The pilot owned and was the builder of the accident airplane. The airplane's airworthiness certificate was issued in August 2005. The pilot completed the most recent condition inspection on January 5, 2014, and on that date the airframe had accumulated 322 total hours of operation. Between the condition inspection and the accident, the airframe accumulated 4 additional flight hours. On February 10, 2014, the pilot made an airframe logbook entry noting compliance with two service bulletins (14-01-31 and 14-02-05) issued by the airframe kit manufacturer, and requiring inspections of structure within the horizontal stabilizer and elevator. According to the entry, "Inspected the areas described in the service bulletins. No cracks found."

METEOROLOGICAL INFORMATION

The 1955 weather conditions reported at The Villages (VVG), Florida, located about 9 nautical miles east of the accident site included calm winds, 10 statute miles visibility, a temperature of 26 degrees C, a dew point of 16 degrees C, and an altimeter setting of 29.95 inches of mercury. Sunset occurred at 1950, and the end of civil twilight was 2014.

WRECKAGE AND IMPACT INFORMATION

The airplane came to rest upright about 10 ft beyond the initial impact point, and both main landing gear had collapsed. The fuselage displayed significant aft crush damage in the area of the firewall, instrument panel, and cockpit. Control continuity was traced from each flight control surface to the cockpit area. The trailing edge of the electrically-actuated elevator trim tab was deflected 1/2-inch downward from the trailing edge of the elevator and the electrically-driven flap actuator was extended 3 inches, which correlated to a flap extension of 16 degrees. Both fuel tanks were ruptured at the wing root and were found absent of fuel.

Continuity of the engine's power- and valvetrain were confirmed through rotation of the propeller, and thumb compression was confirmed on all cylinders. Borescope examination of each cylinder showed no evidence of any abnormal wear or combustion deposits. Each spark plug electrode appeared gray in color and displayed normal wear. Rotation of each magneto's input shaft produced spark at all terminal leads. All four fuel injector nozzles were absent of any obstructions. Disassembly of the fuel system components revealed the presence of fluid consistent in color and odor with 100LL aviation fuel in the fuel lines between the firewall, engine driven fuel pump, and fuel servo, as well as in the fuel distributor valve. Trace carbon deposits were found in the oil suction screen; however, both the suction screen and oil filter were absent of any metallic debris. Both propeller blades displayed s-bending, chord-wise scratching, and burnishing of the blade surface.

A damaged section of the airplane's horizontal stabilizer spar was submitted to the NTSB Materials laboratory for further examination. The horizontal stabilizer front spar had fractured on the left side, perpendicular to the orientation of the part. The fracture was located along four rivet holes in the spar, all of which exhibited elongation in the part direction. There was also an "L-shaped" crack on the right side of the assembly, approximately 0.25 inches-long, which had terminated at a rivet hole.

There was out-of-plane buckling on the spar outboard of the fracture and a crack on the spar section. This buckling was located at two tears on the lower portion of the right side of spar. This was consistent with damage incurred to the part at ground impact. No indications of wear or corrosion were observed on the spar section. Small portions of the fracture and crack exhibited features consistent with progressive cracking. These thumbnail-shaped areas were generally flat perpendicular to the part direction, and they exhibited crack arrest and ratchet marks. The progressive portion of the right side crack was approximately 0.15 inch-long, and the progressive portion of the left side fracture was approximately 0.25 inch-long.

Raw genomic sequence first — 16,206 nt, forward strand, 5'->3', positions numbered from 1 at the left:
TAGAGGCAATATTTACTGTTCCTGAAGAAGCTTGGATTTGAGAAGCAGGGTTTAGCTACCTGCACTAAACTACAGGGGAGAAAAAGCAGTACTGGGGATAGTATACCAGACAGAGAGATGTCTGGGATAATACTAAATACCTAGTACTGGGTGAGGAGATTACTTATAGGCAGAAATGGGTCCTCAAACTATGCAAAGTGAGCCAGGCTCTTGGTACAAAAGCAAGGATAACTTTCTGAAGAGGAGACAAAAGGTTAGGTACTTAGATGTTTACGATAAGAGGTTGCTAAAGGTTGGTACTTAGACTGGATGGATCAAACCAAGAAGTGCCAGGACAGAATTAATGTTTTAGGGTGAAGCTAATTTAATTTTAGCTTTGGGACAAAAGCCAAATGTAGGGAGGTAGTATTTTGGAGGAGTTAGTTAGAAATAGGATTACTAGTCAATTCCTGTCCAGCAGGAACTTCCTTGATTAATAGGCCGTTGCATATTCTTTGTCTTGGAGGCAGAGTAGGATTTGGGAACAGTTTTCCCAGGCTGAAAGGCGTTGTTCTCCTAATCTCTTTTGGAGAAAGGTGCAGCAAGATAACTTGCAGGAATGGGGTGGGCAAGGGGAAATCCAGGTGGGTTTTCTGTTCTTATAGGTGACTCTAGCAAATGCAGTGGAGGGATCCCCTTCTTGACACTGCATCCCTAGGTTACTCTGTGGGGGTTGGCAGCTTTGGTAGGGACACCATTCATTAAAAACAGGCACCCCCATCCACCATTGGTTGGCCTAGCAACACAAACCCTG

The remaining portions of the fracture and crack exhibited a rougher texture and a general 45-degree slant. These features were consistent with overstress failure. The fractures were examined using a scanning electron microscope. The remainder of the fracture surface exhibited dimple rupture, consistent with failure from overstress. The thumbnail portion of the opened crack also exhibited fatigue striations.

The chemical compositions of the part sections were inspected using energy dispersive x-ray spectroscopy and x-ray fluorescence. The chemical compositions were consistent with AA 2024 aluminum alloy.

MEDICAL AND PATHOLOGICAL INFORMATION

An autopsy was performed on the pilot by the District 5 Medical Examiner's Office, Leesburg, Florida. The medical examiner determined that the cause of death was multiple blunt force injuries.

Toxicology testing performed by the FAA's Civil Aerospace Medical Institute found no trace of carbon monoxide or ethanol present in the samples submitted for the pilot. Salicylate (the metabolite of asprin) was detected in samples of urine submitted in a concentration of 105.9 ug/ml.

ADDITIONAL INFORMATION

Onboard and Ground Video Recordings

A digital video camera and its associated memory cards recovered from the wreckage, along with video and image files recovered from a video camera operated by a ground observer, were forwarded to the NTSB Vehicles Recorder Division for detailed examination. Video and image files were recovered from the onboard camera using normal and forensic methods. The timestamps associated with the creation of the files from both the onboard and ground-based cameras were correlated to local time.

An onboard recording began at 1933:09, and showed that the camera operator was seated in the right seat of the airplane, with the camera pointed outside of the airplane through the left rear of its transparent canopy. During the recording, the airplane began its takeoff roll as engine power was increased to a high setting. As airplane rolled down the turf runway, a ground-based recording began and briefly showed the airplane as it became airborne. As the onboard recording continued, the airplane entered a gradual left turn, with the camera positioned to capture events on the ground. At 1933:53, the airplane's wings leveled briefly, and the engine reduced to a lower power setting.